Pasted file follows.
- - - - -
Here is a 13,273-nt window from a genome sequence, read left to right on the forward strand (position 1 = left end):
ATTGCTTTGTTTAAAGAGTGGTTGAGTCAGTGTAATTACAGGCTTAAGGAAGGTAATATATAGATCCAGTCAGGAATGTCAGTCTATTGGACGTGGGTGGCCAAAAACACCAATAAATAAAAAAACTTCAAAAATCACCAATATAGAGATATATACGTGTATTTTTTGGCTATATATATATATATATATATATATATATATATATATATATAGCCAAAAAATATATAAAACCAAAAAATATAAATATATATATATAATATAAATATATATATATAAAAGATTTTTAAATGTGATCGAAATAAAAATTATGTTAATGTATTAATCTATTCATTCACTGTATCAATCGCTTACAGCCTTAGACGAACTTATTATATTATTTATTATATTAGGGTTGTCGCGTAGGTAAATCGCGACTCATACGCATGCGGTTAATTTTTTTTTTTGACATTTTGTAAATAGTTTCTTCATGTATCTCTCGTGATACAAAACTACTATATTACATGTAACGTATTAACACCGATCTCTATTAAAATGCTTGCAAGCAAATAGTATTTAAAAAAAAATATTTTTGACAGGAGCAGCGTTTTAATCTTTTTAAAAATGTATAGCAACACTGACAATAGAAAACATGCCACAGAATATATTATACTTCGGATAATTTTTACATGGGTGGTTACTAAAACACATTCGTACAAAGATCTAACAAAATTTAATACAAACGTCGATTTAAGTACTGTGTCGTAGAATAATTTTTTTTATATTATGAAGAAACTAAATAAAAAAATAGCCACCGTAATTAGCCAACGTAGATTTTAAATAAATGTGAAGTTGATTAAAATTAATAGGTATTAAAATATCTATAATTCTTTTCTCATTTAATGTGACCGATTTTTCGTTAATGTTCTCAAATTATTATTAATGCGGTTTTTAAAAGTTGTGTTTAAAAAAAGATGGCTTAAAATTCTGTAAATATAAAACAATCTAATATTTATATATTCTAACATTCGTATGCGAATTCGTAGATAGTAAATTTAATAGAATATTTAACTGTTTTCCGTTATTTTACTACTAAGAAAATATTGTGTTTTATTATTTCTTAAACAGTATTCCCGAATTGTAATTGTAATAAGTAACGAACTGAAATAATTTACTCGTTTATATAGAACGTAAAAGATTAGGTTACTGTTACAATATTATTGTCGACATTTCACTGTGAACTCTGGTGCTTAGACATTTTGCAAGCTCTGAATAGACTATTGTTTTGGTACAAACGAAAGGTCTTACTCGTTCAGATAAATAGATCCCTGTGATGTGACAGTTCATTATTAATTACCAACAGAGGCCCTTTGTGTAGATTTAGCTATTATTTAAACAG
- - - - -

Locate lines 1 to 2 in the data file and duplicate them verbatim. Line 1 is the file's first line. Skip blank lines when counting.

Here is a 13,273-nt window from a genome sequence, read left to right on the forward strand (position 1 = left end):
ATTGCTTTGTTTAAAGAGTGGTTGAGTCAGTGTAATTACAGGCTTAAGGAAGGTAATATATAGATCCAGTCAGGAATGTCAGTCTATTGGACGTGGGTGGCCAAAAACACCAATAAATAAAAAAACTTCAAAAATCACCAATATAGAGATATATACGTGTATTTTTTGGCTATATATATATATATATATATATATATATATATATATATATAGCCAAAAAATATATAAAACCAAAAAATATAAATATATATATATAATATAAATATATATATATAAAAGATTTTTAAATGTGATCGAAATAAAAATTATGTTAATGTATTAATCTATTCATTCACTGTATCAATCGCTTACAGCCTTAGACGAACTTATTATATTATTTATTATATTAGGGTTGTCGCGTAGGTAAATCGCGACTCATACGCATGCGGTTAATTTTTTTTTTTGACATTTTGTAAATAGTTTCTTCATGTATCTCTCGTGATACAAAACTACTATATTACATGTAACGTATTAACACCGATCTCTATTAAAATGCTTGCAAGCAAATAGTATTTAAAAAAAAATATTTTTGACAGGAGCAGCGTTTTAATCTTTTTAAAAATGTATAGCAACACTGACAATAGAAAACATGCCACAGAATATATTATACTTCGGATAATTTTTACATGGGTGGTTACTAAAACACATTCGTACAAAGATCTAACAAAATTTAATACAAACGTCGATTTAAGTACTGTGTCGTAGAATAATTTTTTTTATATTATGAAGAAACTAAATAAAAAAATAGCCACCGTAATTAGCCAACGTAGATTTTAAATAAATGTGAAGTTGATTAAAATTAATAGGTATTAAAATATCTATAATTCTTTTCTCATTTAATGTGACCGATTTTTCGTTAATGTTCTCAAATTATTATTAATGCGGTTTTTAAAAGTTGTGTTTAAAAAAAGATGGCTTAAAATTCTGTAAATATAAAACAATCTAATATTTATATATTCTAACATTCGTATGCGAATTCGTAGATAGTAAATTTAATAGAATATTTAACTGTTTTCCGTTATTTTACTACTAAGAAAATATTGTGTTTTATTATTTCTTAAACAGTATTCCCGAATTGTAATTGTAATAAGTAACGAACTGAAATAATTTACTCGTTTATATAGAACGTAAAAGATTAGGTTACTGTTACAATATTATTGTCGACATTTCACTGTGAACTCTGGTGCTTAGACATTTTGCAAGCTCTGAATAGACTATTGTTTTGGTACAAACGAAAGGTCTTACTCGTTCAGATAAATAGATCCCTGTGATGTGACAGTTCATTATTAATTACCAACAGAGGCCCTTTGTGTAGATTTAGCTATTATTTAAACAG